“The translators like it because they just click on the URL and start working. It’s really neat and we use it a lot actually.”
Eventbrite’s translators log in to Transifex and translate directly in Transifex’s web editor. “They are very impressed, as I am, with the web editor,” says Patrick.
“In the editor, you can click on “untranslated” or “unreviewed,” or search for strings by filters and go straight to those strings. Say I have 14 untranslated strings, I can ignore the other 80,000 words in there. The focus is on those strings. It’s clear what you have to work on.”
“The details section where you can include notes and instructions about the context of a string, the tab with Translation Memory suggestions, and the history tab contain the kind of information a translator needs. Where is this string coming from? Do I have it in the TM? Have I translated this before? That information is there straight away.”
And for Patrick, the details matter as much as the quick visibility. “Often with HTML markings, there are lots of parentheses. If a translator is copying and pasting from another string, or does something funky, it’s easy to forget to close the parentheses or make some other mistake,” he says. “Transifex will prompt you and say, ‘There are three parentheses in the original English, but only two in French, are you sure this is right?’”
“Because HTML tags and variables are such a delicate area, this feature is important even though 99% of translators are not going to mess it up. I don’t need to worry about it when I send strings to translators.”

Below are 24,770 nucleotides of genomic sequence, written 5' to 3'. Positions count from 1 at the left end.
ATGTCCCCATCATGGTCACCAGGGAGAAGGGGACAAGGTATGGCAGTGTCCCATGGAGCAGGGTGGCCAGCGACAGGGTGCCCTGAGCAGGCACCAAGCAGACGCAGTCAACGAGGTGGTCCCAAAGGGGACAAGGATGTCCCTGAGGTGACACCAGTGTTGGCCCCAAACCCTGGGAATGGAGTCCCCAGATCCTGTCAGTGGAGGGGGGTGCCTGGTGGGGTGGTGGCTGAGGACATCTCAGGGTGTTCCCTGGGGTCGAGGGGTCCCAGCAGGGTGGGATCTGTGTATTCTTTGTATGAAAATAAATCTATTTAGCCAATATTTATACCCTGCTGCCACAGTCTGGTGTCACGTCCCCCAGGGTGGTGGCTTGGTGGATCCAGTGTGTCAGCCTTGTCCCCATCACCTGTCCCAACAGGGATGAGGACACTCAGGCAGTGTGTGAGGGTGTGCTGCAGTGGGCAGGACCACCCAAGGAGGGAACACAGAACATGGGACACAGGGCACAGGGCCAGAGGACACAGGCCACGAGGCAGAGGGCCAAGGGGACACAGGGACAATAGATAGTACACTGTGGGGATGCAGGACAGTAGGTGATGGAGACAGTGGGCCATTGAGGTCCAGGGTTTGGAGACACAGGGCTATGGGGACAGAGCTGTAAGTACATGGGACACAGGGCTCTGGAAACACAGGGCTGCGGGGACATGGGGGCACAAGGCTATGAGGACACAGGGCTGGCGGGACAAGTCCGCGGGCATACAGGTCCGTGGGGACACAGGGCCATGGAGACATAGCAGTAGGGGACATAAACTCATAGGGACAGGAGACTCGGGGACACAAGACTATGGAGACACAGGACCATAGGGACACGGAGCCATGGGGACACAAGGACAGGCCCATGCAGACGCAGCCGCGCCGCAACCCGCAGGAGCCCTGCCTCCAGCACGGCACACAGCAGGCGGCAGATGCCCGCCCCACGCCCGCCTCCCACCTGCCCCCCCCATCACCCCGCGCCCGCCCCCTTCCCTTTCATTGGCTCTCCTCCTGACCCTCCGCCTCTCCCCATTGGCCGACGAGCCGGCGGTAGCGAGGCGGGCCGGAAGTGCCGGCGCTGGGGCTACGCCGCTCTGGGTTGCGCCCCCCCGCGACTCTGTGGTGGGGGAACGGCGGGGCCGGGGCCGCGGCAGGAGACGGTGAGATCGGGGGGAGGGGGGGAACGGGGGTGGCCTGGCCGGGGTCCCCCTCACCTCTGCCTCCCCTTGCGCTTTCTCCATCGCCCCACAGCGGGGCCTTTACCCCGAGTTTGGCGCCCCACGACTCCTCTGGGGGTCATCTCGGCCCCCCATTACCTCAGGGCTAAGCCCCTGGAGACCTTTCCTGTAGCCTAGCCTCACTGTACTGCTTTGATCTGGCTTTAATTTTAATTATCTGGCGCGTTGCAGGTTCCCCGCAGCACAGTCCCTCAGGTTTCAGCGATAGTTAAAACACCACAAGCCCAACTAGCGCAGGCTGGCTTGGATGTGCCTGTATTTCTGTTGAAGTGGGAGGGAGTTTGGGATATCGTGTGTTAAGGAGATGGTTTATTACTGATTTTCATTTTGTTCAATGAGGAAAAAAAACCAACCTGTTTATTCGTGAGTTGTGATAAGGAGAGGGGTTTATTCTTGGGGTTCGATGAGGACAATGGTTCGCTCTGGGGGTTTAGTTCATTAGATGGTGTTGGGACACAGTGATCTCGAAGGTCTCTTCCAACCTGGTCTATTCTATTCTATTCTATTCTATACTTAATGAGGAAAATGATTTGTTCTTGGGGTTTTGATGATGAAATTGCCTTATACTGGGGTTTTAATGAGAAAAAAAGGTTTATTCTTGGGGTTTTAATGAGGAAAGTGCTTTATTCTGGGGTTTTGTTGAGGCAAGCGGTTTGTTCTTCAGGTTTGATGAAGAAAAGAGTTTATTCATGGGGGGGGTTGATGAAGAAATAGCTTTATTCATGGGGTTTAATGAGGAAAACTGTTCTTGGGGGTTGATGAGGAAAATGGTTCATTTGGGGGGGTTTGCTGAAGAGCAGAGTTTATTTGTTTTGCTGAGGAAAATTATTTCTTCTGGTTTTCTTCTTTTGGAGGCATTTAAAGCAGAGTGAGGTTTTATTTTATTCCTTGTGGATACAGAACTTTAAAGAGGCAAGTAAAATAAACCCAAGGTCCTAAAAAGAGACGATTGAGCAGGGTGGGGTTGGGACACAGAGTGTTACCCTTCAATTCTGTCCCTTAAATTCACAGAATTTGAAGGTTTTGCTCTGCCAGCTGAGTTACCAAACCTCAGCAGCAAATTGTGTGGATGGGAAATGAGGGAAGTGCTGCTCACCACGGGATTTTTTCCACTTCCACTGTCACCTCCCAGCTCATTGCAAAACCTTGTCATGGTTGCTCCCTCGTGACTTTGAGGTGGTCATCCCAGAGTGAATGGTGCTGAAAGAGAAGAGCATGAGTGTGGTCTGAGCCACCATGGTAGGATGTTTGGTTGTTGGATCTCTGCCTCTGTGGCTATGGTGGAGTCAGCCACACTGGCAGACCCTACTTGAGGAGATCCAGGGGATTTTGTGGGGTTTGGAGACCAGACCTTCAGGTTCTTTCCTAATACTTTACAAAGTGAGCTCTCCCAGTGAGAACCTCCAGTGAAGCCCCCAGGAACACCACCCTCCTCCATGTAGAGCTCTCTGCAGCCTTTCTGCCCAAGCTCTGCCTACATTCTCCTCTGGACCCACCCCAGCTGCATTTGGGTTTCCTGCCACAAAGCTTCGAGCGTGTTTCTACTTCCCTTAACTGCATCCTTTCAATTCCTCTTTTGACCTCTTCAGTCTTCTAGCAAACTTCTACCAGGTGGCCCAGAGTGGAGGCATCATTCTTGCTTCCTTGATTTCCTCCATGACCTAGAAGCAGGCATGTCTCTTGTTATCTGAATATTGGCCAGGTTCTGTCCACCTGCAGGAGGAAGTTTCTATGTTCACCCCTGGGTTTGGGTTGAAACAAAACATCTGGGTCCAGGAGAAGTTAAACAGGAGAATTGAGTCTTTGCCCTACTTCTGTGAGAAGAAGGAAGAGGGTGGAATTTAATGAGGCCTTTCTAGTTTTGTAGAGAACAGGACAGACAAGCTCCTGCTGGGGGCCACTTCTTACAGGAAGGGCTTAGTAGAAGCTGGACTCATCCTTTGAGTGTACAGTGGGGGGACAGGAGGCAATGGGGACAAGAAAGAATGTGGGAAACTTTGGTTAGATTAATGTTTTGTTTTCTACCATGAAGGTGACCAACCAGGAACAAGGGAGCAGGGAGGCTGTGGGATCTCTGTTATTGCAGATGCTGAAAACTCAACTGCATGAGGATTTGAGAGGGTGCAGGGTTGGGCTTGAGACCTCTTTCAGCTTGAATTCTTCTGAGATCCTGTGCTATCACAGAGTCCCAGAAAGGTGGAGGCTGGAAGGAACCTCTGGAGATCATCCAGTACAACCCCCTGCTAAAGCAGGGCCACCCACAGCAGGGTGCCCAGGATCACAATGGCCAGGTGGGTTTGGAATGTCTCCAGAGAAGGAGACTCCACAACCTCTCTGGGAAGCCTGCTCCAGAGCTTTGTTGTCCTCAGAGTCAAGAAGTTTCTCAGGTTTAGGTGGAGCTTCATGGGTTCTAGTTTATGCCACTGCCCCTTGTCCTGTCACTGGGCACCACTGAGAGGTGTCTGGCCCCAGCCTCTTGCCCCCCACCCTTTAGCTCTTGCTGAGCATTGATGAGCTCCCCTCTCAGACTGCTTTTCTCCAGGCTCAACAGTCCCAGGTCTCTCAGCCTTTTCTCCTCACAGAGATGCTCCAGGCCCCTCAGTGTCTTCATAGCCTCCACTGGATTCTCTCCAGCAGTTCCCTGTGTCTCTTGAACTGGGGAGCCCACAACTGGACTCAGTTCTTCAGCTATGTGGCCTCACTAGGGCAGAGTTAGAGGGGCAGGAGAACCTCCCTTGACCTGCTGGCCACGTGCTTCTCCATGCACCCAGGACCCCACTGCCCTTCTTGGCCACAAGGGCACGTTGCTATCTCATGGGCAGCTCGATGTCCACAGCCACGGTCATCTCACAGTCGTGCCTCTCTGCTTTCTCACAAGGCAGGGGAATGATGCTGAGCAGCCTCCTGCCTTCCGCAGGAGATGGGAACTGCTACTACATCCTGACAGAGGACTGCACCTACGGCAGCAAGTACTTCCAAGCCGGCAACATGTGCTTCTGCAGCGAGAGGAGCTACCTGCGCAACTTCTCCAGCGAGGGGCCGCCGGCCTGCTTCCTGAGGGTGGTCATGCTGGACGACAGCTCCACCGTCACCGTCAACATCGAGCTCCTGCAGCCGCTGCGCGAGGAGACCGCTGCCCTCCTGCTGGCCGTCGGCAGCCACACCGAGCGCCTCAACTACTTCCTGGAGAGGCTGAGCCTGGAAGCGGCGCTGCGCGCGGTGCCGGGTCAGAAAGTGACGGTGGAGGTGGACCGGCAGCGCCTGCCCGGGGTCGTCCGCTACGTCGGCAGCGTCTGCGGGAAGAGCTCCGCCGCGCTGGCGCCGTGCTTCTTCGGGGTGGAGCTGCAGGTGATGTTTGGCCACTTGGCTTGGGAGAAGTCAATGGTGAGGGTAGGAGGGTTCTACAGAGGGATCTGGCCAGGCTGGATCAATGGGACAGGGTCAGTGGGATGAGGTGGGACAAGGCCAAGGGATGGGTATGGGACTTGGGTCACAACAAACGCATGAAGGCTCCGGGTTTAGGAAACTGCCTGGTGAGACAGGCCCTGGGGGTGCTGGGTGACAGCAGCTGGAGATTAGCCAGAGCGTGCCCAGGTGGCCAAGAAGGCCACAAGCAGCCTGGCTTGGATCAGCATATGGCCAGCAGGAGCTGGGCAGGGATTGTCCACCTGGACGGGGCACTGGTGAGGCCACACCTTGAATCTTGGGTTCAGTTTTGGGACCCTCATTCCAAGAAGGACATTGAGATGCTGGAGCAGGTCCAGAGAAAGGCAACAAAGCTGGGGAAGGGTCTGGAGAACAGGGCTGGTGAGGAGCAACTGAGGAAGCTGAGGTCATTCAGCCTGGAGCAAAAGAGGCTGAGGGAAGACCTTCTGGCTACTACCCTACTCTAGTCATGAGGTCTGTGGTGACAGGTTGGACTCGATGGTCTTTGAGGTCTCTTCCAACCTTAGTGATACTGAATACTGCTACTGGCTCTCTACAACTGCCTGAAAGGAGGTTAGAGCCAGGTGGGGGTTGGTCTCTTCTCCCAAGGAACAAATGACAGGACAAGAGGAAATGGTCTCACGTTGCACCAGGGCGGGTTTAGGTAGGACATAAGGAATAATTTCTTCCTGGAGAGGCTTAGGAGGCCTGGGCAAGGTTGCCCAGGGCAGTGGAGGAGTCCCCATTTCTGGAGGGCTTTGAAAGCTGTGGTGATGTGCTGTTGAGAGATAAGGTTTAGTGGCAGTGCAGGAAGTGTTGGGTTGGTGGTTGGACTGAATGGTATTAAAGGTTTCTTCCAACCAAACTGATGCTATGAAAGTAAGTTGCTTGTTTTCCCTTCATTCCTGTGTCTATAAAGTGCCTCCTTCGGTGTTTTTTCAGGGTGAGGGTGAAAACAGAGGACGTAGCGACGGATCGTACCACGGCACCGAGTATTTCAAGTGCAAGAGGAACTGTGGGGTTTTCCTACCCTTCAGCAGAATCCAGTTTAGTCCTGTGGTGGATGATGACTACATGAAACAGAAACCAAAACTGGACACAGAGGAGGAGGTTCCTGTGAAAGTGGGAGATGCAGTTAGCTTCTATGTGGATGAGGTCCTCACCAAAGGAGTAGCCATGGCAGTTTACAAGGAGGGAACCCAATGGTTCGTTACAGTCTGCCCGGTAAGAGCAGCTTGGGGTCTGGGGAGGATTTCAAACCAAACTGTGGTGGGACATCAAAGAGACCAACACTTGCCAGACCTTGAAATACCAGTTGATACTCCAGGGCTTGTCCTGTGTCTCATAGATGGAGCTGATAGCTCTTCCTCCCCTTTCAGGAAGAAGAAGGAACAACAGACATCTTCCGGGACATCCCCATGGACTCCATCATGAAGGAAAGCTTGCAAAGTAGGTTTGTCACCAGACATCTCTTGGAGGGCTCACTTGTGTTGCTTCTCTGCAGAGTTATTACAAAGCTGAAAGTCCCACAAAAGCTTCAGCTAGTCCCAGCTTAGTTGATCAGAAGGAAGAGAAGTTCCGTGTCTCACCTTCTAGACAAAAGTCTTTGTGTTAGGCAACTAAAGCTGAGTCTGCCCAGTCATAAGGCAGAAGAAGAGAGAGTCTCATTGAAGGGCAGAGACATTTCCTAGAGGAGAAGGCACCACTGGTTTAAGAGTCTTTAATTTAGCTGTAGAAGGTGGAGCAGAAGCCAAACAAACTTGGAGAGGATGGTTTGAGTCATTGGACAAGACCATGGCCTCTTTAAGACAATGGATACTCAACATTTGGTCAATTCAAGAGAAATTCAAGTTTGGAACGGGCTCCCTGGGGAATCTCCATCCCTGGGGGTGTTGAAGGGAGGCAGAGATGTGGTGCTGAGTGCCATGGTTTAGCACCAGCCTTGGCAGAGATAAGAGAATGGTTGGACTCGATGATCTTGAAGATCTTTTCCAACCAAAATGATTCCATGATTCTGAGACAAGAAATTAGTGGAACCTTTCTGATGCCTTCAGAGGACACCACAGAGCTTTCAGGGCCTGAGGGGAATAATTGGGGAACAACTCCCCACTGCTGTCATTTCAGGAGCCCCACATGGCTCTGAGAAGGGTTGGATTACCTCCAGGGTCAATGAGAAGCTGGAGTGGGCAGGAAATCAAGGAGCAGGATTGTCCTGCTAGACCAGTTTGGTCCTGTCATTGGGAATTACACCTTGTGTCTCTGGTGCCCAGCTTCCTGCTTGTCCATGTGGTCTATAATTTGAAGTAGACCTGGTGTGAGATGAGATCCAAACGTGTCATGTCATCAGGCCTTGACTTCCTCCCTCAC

In the editor, Patrick can drill down to specific strings, and zooming out to the dashboard and project pages gives him an overview of the progress of the translations and helps him manage translators
“I’ve worked with translation management tools in the past where you don’t have this level of quick, within-seconds type of visibility of what I need to do.”
“In the dashboard, there is a neat graphic showing translation activity. I can look back and see for example that in February we did a lot of translations, whereas in March we didn’t do as much. It gives me a high-level snapshot of where are we,” says Patrick. “And by going to the project level, I have an idea of who is working on what, when it was last looked at, what work is left to do, what do I need to do, without having to dig around.”
“I’ve worked with translation management tools in the past where you don’t have this level of quick, within-seconds type of visibility of what I need to do,” he adds. “Now if I see that there’s 1% left for Dutch, I know I need to focus on Dutch and inform the Dutch translator.”
Although Eventbrite relies on an LSP for translations, Transifex is vendor and translator agnostic. Companies can use different types of translators and build their own teams. Patrick explains, “I have our current translators translating in Transifex, but theoretically I could have my friend in Germany do it. It’s great to have that kind of flexibility.”
Today, Eventbrite is available in 7 languages: French, German, Italian, Portuguese, Dutch, Spanish, and English. And it’s not a race to see how fast they can expand into more countries – they take a tempered and careful approach with global expansion. “To us, expanding internationally is much more than translating the pages. We have a complex business and care very much about providing an authentic and delightful experience,” says Patrick.
“For most of the main languages we’re in, we have native speakers who will answer customer support emails and calls. We don’t go into new markets until we have some kind of customer support in place. Our help content is translated through Transifex, but we also believe having a person is important.”
“We’re now processing tickets in 179 countries, and have big aspirations for our global business,” he continues. “I feel confident in Transifex’s ability to meet our needs globally, and look forward to a continued partnership with them.”